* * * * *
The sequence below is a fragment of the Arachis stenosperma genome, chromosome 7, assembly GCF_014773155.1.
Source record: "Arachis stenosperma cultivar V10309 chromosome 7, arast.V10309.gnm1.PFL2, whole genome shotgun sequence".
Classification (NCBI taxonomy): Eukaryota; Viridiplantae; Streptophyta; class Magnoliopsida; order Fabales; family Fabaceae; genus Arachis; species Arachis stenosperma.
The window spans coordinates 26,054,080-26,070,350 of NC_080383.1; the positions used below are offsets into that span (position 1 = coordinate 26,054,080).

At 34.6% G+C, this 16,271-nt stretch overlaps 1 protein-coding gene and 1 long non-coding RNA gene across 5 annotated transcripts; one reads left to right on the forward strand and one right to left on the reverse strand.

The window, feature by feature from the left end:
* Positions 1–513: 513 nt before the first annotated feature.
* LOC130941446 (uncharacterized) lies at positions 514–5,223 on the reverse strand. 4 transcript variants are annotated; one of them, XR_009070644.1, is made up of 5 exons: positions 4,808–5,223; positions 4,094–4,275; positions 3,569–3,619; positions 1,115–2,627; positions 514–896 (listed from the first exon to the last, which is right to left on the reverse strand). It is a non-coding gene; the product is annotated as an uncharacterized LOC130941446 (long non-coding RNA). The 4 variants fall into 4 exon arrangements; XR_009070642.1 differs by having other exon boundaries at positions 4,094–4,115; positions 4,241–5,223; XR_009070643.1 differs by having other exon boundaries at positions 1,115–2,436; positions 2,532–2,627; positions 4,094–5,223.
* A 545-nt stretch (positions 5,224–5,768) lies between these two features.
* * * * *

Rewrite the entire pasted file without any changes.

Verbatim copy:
The sequence below is a fragment of the Arachis stenosperma genome, chromosome 7, assembly GCF_014773155.1.
Source record: "Arachis stenosperma cultivar V10309 chromosome 7, arast.V10309.gnm1.PFL2, whole genome shotgun sequence".
Classification (NCBI taxonomy): Eukaryota; Viridiplantae; Streptophyta; class Magnoliopsida; order Fabales; family Fabaceae; genus Arachis; species Arachis stenosperma.
The window spans coordinates 26,054,080-26,070,350 of NC_080383.1; the positions used below are offsets into that span (position 1 = coordinate 26,054,080).

At 34.6% G+C, this 16,271-nt stretch overlaps 1 protein-coding gene and 1 long non-coding RNA gene across 5 annotated transcripts; one reads left to right on the forward strand and one right to left on the reverse strand.

The window, feature by feature from the left end:
* Positions 1–513: 513 nt before the first annotated feature.
* LOC130941446 (uncharacterized) lies at positions 514–5,223 on the reverse strand. 4 transcript variants are annotated; one of them, XR_009070644.1, is made up of 5 exons: positions 4,808–5,223; positions 4,094–4,275; positions 3,569–3,619; positions 1,115–2,627; positions 514–896 (listed from the first exon to the last, which is right to left on the reverse strand). It is a non-coding gene; the product is annotated as an uncharacterized LOC130941446 (long non-coding RNA). The 4 variants fall into 4 exon arrangements; XR_009070642.1 differs by having other exon boundaries at positions 4,094–4,115; positions 4,241–5,223; XR_009070643.1 differs by having other exon boundaries at positions 1,115–2,436; positions 2,532–2,627; positions 4,094–5,223.
* A 545-nt stretch (positions 5,224–5,768) lies between these two features.